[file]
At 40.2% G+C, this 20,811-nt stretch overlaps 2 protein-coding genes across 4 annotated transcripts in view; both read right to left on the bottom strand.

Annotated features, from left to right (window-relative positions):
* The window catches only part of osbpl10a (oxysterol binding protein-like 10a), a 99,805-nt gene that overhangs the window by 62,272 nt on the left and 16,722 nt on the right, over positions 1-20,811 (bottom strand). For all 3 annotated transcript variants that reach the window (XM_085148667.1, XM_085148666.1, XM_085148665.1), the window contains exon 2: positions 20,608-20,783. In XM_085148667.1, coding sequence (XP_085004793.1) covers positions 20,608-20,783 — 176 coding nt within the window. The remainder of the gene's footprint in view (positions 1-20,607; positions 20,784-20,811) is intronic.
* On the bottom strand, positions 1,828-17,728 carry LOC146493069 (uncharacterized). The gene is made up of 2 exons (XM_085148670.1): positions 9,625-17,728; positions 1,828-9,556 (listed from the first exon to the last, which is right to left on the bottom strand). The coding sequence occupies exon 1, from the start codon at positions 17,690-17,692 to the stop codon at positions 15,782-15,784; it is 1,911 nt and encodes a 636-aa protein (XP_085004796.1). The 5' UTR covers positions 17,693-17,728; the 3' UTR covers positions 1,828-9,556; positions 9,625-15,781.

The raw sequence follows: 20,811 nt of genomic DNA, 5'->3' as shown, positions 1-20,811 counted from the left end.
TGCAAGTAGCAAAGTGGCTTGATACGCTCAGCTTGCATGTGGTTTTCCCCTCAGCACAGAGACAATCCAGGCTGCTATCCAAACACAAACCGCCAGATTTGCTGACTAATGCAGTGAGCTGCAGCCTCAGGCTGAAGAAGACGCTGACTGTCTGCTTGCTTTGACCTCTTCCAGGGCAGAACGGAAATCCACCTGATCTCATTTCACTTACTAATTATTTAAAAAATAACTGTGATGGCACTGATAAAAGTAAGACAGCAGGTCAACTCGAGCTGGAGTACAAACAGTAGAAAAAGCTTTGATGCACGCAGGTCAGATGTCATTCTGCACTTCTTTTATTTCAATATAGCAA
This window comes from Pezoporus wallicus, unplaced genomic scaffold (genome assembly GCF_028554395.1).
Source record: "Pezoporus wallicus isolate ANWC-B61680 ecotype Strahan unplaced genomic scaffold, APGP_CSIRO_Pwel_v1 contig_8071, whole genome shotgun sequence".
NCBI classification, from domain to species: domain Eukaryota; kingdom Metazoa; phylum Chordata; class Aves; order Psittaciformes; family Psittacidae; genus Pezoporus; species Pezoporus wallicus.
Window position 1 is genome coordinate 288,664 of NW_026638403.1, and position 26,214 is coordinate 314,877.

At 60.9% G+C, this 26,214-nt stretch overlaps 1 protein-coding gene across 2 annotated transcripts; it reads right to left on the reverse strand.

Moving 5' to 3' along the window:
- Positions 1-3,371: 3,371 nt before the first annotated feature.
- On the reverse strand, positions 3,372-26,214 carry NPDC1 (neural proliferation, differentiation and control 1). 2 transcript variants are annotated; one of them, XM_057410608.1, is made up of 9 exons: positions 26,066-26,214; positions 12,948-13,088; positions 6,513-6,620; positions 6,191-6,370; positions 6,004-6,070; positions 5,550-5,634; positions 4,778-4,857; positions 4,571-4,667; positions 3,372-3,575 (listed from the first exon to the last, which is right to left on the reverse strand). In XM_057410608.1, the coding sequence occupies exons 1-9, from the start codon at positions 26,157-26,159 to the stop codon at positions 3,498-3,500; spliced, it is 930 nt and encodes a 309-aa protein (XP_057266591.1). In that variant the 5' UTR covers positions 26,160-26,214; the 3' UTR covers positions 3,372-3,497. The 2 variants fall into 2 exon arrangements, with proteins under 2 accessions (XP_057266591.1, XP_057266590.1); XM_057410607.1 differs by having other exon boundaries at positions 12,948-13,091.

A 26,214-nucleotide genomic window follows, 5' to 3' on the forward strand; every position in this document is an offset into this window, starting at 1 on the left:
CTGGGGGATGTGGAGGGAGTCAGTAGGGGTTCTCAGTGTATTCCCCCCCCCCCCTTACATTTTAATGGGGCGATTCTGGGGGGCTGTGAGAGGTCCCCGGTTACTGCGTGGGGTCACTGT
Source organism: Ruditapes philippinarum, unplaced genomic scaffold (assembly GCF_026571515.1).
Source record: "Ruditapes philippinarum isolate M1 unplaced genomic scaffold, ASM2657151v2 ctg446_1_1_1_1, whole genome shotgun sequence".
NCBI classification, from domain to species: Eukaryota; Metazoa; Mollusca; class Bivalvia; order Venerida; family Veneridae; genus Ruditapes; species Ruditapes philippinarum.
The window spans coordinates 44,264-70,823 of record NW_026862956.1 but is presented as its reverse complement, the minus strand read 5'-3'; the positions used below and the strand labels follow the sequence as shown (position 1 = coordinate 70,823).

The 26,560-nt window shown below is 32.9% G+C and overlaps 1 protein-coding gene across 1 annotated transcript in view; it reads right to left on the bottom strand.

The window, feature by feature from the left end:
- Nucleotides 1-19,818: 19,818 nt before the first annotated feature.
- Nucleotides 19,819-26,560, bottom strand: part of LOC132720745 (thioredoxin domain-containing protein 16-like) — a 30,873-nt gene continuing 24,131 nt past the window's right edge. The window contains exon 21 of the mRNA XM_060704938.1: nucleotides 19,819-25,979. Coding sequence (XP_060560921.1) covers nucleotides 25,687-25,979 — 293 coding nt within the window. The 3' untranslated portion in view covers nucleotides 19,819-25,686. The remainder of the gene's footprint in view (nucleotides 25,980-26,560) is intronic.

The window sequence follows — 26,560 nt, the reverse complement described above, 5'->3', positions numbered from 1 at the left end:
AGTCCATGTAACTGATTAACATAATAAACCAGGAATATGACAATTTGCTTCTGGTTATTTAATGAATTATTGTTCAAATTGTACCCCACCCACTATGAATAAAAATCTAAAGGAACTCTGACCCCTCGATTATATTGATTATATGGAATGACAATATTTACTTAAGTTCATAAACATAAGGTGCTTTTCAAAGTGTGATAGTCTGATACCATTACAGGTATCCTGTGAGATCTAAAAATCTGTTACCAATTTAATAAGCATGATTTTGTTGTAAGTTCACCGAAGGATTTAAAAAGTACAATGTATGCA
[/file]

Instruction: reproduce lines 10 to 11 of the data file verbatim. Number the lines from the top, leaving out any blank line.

Window position 1 is genome coordinate 288,664 of NW_026638403.1, and position 26,214 is coordinate 314,877.

At 60.9% G+C, this 26,214-nt stretch overlaps 1 protein-coding gene across 2 annotated transcripts; it reads right to left on the reverse strand.